The Navy/Military appears thematically and literally in his films, inflected with style similar to Horatio Hornblower:
  • Star Trek II: The Wrath of Khan: The costumes and sets, especially the torpedo deck, are intentionally nautical in nature. In particular, the Battle in the Mutura Nebula is made to feel like a submarine battle. Hornblower, Meyer has said, was the inspiration for getting involved with the Star Trek series. 
  • Star Trek VI: The Undiscovered Country: Meyer continues the nautically themed sets, costumes and music, although the tone of the piece is less swashbuckling then Star Trek II and more elegiac.
  • The Deceivers: The focus is on an English officer of the East India Company infiltrating the notorious gang of cult murders called "thugs".
Old age is often an important central subject matter (Star Trek II and VIElegy) as are important contemporary political situations, frequently illustrated with satirical social commentary:
  • Time After TimeJack the Ripper is positively excited by the mankind's contemporary capacity for violence and addresses it visually as he flips through the channels on a motel TV.
  • Star Trek II: The Wrath of Khan: The Genesis device has a destructive power analogous to the hydrogen bomb developed after WWII.
  • The Day After: The film addressed the possibility of nuclear winter, intentionally de-emphasizing which country used first strike to accentuate the global consequences.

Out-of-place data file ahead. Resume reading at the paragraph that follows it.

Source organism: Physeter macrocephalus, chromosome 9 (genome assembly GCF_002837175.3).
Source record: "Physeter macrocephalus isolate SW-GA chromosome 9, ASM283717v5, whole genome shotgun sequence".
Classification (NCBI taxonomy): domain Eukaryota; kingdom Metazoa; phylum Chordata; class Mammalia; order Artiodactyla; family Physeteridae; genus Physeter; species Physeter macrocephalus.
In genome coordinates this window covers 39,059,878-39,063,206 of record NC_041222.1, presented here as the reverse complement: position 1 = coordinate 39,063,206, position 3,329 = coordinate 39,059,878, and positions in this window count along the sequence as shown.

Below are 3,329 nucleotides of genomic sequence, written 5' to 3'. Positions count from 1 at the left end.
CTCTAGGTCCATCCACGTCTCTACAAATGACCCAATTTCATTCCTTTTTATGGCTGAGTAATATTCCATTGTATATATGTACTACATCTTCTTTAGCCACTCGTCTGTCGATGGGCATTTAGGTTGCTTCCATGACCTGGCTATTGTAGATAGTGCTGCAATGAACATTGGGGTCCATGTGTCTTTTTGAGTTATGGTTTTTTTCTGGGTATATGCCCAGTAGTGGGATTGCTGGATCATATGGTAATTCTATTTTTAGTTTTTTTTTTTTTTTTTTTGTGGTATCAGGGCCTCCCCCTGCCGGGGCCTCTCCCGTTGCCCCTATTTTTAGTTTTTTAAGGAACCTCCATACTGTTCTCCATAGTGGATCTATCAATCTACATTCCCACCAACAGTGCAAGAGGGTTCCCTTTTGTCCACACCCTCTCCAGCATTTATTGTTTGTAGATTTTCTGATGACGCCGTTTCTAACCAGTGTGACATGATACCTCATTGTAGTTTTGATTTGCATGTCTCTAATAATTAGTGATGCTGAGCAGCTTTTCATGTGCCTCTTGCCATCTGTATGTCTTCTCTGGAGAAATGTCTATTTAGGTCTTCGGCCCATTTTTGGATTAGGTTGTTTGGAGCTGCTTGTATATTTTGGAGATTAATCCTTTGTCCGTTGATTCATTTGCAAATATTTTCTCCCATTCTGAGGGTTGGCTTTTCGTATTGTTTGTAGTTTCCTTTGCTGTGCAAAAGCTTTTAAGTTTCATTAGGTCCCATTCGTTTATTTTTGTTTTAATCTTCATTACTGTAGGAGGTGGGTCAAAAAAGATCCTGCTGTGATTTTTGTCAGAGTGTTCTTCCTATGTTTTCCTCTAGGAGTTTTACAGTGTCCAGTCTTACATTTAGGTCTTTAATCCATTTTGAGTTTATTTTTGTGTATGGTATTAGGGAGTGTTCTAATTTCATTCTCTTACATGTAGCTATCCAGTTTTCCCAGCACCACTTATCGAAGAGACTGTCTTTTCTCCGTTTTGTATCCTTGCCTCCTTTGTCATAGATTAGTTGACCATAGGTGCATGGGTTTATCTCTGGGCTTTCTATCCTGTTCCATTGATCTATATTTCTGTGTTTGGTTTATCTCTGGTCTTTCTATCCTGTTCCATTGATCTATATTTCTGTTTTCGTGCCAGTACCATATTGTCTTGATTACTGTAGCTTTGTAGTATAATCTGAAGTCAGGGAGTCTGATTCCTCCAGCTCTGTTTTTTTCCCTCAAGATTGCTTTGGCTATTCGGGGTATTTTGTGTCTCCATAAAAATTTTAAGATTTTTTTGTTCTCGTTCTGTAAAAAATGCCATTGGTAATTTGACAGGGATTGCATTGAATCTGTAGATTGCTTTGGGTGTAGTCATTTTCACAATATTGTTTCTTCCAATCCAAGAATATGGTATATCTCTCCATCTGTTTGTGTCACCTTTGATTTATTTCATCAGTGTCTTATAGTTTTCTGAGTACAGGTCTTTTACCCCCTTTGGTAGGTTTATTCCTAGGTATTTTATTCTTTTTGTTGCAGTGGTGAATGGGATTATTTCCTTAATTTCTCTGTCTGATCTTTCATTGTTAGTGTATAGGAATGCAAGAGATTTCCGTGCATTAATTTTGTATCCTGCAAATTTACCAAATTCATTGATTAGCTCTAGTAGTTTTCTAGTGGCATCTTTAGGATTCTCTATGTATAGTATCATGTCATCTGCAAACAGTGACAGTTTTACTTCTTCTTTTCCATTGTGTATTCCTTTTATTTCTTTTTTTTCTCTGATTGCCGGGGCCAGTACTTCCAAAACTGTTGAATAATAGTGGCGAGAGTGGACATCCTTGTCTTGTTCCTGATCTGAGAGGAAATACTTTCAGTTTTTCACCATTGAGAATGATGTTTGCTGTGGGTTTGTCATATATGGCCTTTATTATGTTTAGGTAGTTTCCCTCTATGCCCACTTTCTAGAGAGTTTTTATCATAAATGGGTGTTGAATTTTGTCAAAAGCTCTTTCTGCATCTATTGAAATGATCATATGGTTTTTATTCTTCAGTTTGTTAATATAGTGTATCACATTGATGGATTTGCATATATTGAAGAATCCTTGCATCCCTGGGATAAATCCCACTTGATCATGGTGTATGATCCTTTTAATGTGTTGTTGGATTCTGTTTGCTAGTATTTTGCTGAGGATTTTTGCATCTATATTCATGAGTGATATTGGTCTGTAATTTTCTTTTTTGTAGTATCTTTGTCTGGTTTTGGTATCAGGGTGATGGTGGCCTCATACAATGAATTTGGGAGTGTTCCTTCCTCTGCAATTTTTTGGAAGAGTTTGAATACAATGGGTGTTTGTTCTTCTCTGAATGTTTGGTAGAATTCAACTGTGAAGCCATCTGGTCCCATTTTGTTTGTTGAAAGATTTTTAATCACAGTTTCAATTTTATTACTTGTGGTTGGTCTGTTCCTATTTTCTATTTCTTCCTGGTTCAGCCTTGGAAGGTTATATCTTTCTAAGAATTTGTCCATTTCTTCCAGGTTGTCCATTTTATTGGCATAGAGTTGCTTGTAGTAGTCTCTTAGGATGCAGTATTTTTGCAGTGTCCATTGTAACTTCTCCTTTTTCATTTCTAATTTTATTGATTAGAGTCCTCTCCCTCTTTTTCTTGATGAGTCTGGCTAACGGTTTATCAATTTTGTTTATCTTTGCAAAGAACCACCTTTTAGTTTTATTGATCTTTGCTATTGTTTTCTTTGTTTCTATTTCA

• Volunteers: As a comedy, the film was meant to poke fun at 1960s political icons like JFK and Albert Speer.
  • Star Trek IV: The Voyage Home Contemporary 1980s American culture is gently teased throughout, from the use of swearing ("Colorful metaphors") to its paranoia regarding Communist Russia.
  • Star Trek VI: The Undiscovered Country: The basic plot is based on the fallout of the Chernobyl disaster in the USSR and the end of the Cold War between the USA and USSR.
Meyer frequently juxtaposes characters from different story universes:
  • Sherlock Holmes meets Sigmund Freud in The Seven-Per-Cent Solution to deal with Holmes' cocaine habit.
  • H.G. Wells is friends (unknowingly) with Jack the Ripper in Time After Time.
  • Star Trek VI reveals that one of Spock's earth ancestor is actually